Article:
FAQWho are Women Religious?
Women religious are single laywomen consecrated to God in faith through public profession of vows. They are women of hope who choose to live the call of creation and baptism in a lifestyle centered around prayer, community and ministry. If you find yourself searching for meaning in life that gives witness to the Gospel values of Jesus, this way of life could be one of your considerations.
What do you do all day?
Prayer, work, leisure time and meals are the framework of any day.
The variety of ways in which these happen differ from community to community. The “work part” is dependent on the training, background and interests of the person. Sisters are active in a variety of ministries (work— in shelters and food programs for the poor, in parishes, child care centers, social action centers, missions, legal offices, schools, hospitals, homes for the elderly and in many more areas of service! Sharing life in community happens through prayer, meetings, celebrations and enjoyment of leisure time together and with others. A good means of finding out about this way of life is to talk with a sister who can tell you about the lives of individual sisters she knows.
How important is prayer in your life?
Prayer is very important in the lives of those who live in the framework of a religious community. Some prayer is said together with the people who live at the same location while some prayer is said alone, with reading and openness to the presence of God. Prayer is the way we are open to God in our lives and our understanding of the needs of the world. It draws us into gratitude and trust in God as we live our lives in the service of God’s people. Religious communities provide a framework for daily Eucharist, communal and private prayer experiences. Prayer is the sustaining and unifying force in the lives of the members of a community. As a daily priority it nourishes one’s deepening union with God.
Is prayer always easy for you?
No. Our lives are busy with responsibilities and a variety of activities that take much of our time. Prayer requires time set aside and attention to our unseen God as we make every effort to be more closely united to God. A contemplative, reflective attitude as we go about the activities of the day helps draw us into that loving relationship which we call prayer.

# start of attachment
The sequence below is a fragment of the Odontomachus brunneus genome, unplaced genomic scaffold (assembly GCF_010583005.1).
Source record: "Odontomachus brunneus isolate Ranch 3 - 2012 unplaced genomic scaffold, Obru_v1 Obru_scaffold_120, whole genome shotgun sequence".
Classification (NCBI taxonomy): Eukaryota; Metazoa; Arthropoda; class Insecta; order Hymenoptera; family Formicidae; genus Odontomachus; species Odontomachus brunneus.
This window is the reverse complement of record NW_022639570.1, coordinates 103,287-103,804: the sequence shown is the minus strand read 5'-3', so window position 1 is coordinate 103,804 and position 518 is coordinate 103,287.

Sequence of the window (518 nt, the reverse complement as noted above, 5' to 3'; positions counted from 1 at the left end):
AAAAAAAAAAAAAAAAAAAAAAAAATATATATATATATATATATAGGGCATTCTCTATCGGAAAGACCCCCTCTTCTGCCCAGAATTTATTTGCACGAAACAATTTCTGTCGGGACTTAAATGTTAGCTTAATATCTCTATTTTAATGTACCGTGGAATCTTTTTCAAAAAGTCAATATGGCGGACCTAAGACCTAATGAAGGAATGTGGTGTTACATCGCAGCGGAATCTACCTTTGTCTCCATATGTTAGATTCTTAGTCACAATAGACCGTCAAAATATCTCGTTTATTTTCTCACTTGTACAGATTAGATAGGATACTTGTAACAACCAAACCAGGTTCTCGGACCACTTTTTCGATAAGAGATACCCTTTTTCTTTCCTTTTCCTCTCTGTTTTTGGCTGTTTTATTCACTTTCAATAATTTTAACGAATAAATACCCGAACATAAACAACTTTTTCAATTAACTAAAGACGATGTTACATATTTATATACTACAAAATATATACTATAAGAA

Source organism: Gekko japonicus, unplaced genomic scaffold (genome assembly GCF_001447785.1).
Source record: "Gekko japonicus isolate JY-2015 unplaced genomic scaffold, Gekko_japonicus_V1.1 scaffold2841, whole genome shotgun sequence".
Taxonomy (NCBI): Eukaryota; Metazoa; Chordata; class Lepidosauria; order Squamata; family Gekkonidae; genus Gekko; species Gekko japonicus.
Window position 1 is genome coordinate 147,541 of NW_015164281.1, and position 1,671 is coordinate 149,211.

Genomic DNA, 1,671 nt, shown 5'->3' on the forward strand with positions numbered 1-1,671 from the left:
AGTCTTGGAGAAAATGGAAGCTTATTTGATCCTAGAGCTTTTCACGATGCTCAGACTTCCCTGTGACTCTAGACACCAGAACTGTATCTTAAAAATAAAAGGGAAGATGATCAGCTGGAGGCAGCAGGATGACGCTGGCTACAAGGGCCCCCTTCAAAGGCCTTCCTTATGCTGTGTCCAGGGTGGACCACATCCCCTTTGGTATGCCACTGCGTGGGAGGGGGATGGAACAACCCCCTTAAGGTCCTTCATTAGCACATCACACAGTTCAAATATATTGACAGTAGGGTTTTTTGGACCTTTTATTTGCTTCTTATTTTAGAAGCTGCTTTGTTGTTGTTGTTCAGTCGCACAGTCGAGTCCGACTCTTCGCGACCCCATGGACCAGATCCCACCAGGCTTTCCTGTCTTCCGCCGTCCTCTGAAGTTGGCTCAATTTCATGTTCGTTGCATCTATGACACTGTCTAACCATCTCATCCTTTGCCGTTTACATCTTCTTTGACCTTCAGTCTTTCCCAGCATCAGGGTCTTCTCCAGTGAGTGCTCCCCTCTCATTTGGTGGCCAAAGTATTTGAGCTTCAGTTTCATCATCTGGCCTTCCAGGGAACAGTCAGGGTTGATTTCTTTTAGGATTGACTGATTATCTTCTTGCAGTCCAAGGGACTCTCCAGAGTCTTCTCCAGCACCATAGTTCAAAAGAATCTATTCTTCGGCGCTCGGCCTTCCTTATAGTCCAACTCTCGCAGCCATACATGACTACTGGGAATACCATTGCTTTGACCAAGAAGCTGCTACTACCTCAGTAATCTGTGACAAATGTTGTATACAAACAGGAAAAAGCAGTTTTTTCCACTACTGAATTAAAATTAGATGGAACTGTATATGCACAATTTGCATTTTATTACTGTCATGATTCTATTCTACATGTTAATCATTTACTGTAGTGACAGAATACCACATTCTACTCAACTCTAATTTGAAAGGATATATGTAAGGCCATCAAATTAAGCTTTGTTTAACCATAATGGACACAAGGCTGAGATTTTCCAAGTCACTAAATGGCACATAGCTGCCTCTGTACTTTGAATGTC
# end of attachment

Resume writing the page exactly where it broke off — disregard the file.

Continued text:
How do I know for sure that I have a religious vocation?
You might not know for sure! If you seem drawn to a relationship with God and service to God’s people, that’s a good start. Prayer, community life and a love of the ministry of a particular community may appeal to you. If so, these may be good indicators of a religious vocation—a possibility you may wish to investigate further. Often, as you become familiar with a religious community, you will have experiences that will help you understand the nature of that life. Prayer to grow in understanding of your call to that way of life is called discernment. Through that prayer, in asking the guidance of the Holy Spirit, you will have further insights into your question of, “Is it right for me?” It is helpful to use your imagination to look into your future and ask: “Can I picture myself happily living life in a certain religious community?” Does this seem to fire my heart’s desire?
What if i am afraid of making a life commitment?
That’s not an uncommon feeling! If you are being drawn in a heartfelt way to the life you see being lived by a particular community, you can trust in the formation program of that community to help you look at that lifetime commitment more clearly. The formation program is designed to help candidates and novices to consider carefully those things they find challenging—and, frightening. You’ll never know if this is the way of life to which you are being called unless you test it!
Why is it that some women religious dress in uniform clothing and others do not?
There are many communities of women religious in the United States. Their choice of clothing is made in relation to the mission of their communities. There are a variety of ways women in religious communities dress. Those who are dressed in uniform attire indicate that this is a mark of their identity as members of a particular religious community and that it gives witness to their chosen commitment to God. Further reasons include a relationship to the history, the intention and the spirit of the founding community, and that uniform clothing is less expensive than contemporary clothing. Members of religious communities who wear contemporary clothing relate their choice to the mission and ministry of their communities. Also, this choice indicates that when their communities were founded, the members were dressed as the common people. Over the years, communities have found it necessary to make changes in their choice of dress, but the decision is always related to the community’s mission and ministry within the church.
For further information contact:
The Office for Religious
429 East Grandview Blvd.
P.O. Box 10397
Erie, PA 16514-0397
Phone: 814.824.1125 • Fax: 814.824.1124
E-mail: Sr. Nancy Fischer